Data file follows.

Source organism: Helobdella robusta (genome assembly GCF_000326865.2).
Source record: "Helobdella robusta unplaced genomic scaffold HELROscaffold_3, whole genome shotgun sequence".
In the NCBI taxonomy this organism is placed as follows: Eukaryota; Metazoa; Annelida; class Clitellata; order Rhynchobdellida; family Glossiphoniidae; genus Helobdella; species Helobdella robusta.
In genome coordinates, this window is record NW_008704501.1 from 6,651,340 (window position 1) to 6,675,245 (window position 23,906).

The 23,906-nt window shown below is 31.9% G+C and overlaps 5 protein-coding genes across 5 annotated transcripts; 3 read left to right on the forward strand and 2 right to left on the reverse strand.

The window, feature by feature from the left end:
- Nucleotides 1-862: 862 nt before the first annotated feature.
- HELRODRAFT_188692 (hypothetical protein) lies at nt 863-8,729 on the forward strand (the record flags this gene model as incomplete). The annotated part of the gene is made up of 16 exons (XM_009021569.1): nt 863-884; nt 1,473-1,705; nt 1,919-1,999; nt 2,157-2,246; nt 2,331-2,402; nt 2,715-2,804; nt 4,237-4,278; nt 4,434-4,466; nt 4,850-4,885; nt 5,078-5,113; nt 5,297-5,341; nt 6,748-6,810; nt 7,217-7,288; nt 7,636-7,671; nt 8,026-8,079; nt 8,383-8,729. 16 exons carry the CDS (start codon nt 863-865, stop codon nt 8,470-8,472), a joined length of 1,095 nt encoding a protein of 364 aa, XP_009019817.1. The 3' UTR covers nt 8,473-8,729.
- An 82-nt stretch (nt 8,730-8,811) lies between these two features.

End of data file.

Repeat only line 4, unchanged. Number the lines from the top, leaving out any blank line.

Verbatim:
In genome coordinates, this window is record NW_008704501.1 from 6,651,340 (window position 1) to 6,675,245 (window position 23,906).